You have the option to choose between different refinancers, which:
Following is a list of different refinancing lenders:
You should visit each website and get an official rate and start the application process. You are going to get rate estimates for each of them by providing accurate numbers about your situation:
Tip: You should apply to all of these within the same period of a few days, because then the credit bureaus will count your application as one “inquiry” and it won’t affect your credit score too much. Let us know if you need help applying.
The servicer who approved you for refinancing will pay-off your existing loans and will replace it with a new one. Keep in mind that the amount you owe will stay the same, however your repayment terms will change.
You can also use Credible to compare different refinancing lenders, after you provide information they will give you different rates for you to compare. This would help you save time on researching all options available.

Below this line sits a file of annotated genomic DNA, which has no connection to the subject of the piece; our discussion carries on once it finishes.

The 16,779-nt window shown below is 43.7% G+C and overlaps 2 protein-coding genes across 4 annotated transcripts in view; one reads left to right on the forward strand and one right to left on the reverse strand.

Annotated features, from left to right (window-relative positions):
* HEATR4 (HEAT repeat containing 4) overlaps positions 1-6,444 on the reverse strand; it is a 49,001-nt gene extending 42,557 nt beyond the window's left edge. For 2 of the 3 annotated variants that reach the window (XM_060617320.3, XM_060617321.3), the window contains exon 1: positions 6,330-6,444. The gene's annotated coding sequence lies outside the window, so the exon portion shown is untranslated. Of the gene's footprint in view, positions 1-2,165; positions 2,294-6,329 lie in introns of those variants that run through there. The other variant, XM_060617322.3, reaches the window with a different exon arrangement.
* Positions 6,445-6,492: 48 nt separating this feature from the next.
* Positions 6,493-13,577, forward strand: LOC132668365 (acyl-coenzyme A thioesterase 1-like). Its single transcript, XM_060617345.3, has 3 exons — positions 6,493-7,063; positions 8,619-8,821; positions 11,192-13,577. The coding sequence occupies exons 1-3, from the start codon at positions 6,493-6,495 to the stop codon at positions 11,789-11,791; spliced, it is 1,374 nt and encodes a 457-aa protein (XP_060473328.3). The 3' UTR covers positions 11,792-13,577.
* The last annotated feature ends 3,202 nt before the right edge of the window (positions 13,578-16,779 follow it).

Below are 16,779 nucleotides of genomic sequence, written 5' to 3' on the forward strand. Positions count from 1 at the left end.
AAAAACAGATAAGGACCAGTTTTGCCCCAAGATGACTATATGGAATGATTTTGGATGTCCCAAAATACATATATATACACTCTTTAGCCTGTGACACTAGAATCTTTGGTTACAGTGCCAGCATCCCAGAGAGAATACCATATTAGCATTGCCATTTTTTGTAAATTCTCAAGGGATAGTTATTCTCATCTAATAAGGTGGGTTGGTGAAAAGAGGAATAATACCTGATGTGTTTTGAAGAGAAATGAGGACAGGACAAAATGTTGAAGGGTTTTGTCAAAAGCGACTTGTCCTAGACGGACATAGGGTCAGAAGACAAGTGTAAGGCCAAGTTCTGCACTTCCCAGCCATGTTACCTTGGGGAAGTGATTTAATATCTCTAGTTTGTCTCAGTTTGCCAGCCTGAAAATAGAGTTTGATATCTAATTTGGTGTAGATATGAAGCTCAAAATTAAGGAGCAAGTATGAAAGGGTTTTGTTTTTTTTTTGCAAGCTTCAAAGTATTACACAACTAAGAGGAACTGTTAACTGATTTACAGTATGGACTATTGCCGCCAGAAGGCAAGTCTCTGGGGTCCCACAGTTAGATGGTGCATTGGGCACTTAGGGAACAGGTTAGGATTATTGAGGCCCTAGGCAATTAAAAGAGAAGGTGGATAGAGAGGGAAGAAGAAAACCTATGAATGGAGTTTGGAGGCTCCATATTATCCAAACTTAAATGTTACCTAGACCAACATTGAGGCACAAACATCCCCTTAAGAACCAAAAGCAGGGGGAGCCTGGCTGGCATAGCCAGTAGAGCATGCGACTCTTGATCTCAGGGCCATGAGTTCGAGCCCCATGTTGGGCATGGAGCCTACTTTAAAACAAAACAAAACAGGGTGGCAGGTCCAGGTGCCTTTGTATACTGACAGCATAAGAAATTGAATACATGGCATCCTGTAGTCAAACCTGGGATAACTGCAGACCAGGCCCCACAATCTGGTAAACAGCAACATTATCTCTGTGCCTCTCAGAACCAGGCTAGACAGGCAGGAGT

Here is the documentation you usually need to provide to submit an application to refinance your loans:
Finally, you can use the simulator here to have an idea of what would happen if you end up refinancing.
See an example below of someone who has $100,000 in student debt with an interest rate of 10% over a repayment period of 10 years. If this person is approved for refinancing and gets a new loan with a 7% interest rate, here's how much they could end up saving:
Everyone should have control over their student debt. To deliver on this promise, we’re a free platform that helps everybody pay down their debt. From graduation to payoff, we’re by your side to help at every decision point.
Stay tuned for more, and never hesitate to reach out to firstname.lastname@example.org with questions about your debt.